In the conclusion to their review of food irradiation, the U.S. General Accounting Office stated that 
Despite the benefits of irradiation, the widespread use of irradiated food hinges largely on consumer confidence in the safety and the wholesomeness of these products. The cumulative evidence from over four decades of research—carried out in laboratories in the United States, Europe, and other countries worldwide—indicates that irradiated food is safe to eat. The food is not radioactive; there is no evidence of toxic substances resulting from irradiation; and there is no evidence or reason to expect that irradiation produces more virulent pathogens among those that survive irradiation treatment. In addition, nutritional losses from food irradiation are similar to other forms of food processing and would not adversely affect a food's nutritional value.
Additional meritorious reasons to support irradiation proceed from the fact that we are in an unrelenting race with a bewildering array of ravenous microbes and other parasites for our food supply. As much as one-fourth of the world's food supply is lost annually to microbial and pestilential spoilage; literally billions of dollars a year are lost. Irradiation can easily cut that in half. Furthermore, irradiation is an energy-efficient form of food preservation.
That's another plus, as is the fact that it totally precludes the use of chemical preservatives. The irradiation process occurs after the food is packaged, which means that the risk of recontamination is essentially zero. Adding all this to the fact of retention of freshness, retention of original nutritional status, little loss of flavor or appearance, and a return to medium and medium-rare hamburgers, we are left to conclude from such a calculus that we are indeed in thrall to a band of vocal, misguided Luddites opposed to the procedure. Change is overdue. But how is this to happen?
The American Medical Association's Council on Scientific Affairs published its Report No. 4, Irradiation of Food, in 1993. After a lengthy discussion of the process of food irradiation, it informed its membership and journal readers that irradiated food was not only safe and efficacious but also a desirable addition to the pantheon of food preservation processes. It concluded by stating: "The Council on Scientific Affairs recommends that the AMA affirm food irradiation as a safe and effective process that increases the safety of food when applied according to governing regulations" [13- . Similarly, the American Dietetic Association, a national and international professional association of thousands of dieticians and nutritionists, published its position on irradiated foods. It had this to say: "The ADA encourages the government, food manufacturers, food commodity groups, and qualified food and nutrition professionals to work together to educate consumers about this additional food safety tool and to make their choice available in the marketplace" .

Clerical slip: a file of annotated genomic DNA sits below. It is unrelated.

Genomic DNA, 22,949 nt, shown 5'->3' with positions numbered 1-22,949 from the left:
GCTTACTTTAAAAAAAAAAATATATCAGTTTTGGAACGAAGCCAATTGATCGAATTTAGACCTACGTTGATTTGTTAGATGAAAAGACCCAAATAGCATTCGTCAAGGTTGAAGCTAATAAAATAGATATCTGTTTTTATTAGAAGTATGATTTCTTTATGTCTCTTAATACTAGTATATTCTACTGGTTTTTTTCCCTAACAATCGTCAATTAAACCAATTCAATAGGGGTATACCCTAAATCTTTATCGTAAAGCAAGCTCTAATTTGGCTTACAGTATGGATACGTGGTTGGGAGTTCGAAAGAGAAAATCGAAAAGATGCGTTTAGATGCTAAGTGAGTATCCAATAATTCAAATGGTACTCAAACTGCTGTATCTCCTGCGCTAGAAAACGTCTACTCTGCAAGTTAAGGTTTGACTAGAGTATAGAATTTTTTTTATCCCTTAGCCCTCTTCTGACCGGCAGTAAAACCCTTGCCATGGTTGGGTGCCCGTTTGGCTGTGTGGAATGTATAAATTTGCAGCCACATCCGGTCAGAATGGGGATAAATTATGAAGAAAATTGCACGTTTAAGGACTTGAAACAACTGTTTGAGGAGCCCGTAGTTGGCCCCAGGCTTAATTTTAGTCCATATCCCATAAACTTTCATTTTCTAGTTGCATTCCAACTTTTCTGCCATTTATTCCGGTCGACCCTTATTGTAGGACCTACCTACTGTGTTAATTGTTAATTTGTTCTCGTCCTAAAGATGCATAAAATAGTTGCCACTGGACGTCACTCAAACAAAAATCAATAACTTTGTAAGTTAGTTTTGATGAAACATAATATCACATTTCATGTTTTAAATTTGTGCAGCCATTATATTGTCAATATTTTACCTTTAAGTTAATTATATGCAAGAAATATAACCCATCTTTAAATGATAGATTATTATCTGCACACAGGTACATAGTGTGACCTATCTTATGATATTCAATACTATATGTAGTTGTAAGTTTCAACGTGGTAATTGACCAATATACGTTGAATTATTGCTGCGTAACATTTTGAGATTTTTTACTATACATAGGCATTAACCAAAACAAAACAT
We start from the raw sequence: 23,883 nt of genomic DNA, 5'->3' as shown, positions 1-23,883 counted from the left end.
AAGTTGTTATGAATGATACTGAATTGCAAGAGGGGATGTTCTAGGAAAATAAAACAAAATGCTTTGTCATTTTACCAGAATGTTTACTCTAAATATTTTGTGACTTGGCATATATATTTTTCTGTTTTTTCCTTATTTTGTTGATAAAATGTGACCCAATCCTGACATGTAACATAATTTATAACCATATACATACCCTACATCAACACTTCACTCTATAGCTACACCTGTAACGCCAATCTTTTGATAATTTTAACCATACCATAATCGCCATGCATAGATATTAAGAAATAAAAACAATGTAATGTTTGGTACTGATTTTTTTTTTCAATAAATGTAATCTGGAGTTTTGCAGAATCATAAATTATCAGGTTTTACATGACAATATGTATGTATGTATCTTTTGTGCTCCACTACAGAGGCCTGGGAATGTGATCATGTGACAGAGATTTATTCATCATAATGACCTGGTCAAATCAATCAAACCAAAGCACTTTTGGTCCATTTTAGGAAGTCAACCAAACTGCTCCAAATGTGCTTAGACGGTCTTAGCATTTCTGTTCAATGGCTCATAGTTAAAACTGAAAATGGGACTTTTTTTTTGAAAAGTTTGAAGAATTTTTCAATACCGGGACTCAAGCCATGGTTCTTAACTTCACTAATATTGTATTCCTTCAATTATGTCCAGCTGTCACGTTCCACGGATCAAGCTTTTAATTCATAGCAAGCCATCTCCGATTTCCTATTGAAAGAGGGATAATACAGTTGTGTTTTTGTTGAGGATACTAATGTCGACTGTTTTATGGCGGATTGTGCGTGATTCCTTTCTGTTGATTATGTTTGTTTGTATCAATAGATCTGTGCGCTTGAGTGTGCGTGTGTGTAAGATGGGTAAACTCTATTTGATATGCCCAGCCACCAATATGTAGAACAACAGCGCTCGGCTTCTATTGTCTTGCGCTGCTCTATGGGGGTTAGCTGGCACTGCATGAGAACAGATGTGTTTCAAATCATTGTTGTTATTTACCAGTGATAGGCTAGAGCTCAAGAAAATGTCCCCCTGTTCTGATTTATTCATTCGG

In addition, the Food and Agriculture Organization and the World Health Organization, both United Nations affiliate organizations, have endorsed food irradiation without reservation, as has the American Gastroenterology Association, thousands of physicians with professional expertise in the gastrointestinal tract. The list of endorsements is long and honorable:
US government agencies Food and Drug Administration Public Health Service
Centers for Disease Control and Prevention US scientific organizations American Veterinary Medical Association Council for Agricultural Science and Technology Institute of Food Technologists
National Association of State Departments of Agriculture International organizations
International Atomic Energy Agency Codex Alimentarious Commission Scientific Committee of the European Union United Nations
All must be given high marks for their efforts. They're on the record. Unfortunately, that is not nearly enough. All of these efforts are passive. Not one has brought its recommendations to the public, where it would have an effect.
Unless and until each of these organizations or combinations of them actively reach out and bring their message to the people, little will change; illness and death will continue to pile up, needlessly.
While I gave high marks to those national organizations who went on record in support of food irradiation, I now rescind those high marks and in their place award "F"s for failure. Their on-the-record statements go nowhere, accomplish nothing. Has anyone ever read or heard of them? Has the media given voice to them? To regain their positions of excellence, they must become active and inform consumers—directly, by taking ads in newspapers across the country, to reinforce the message or irradiation's safety and nutritional merit.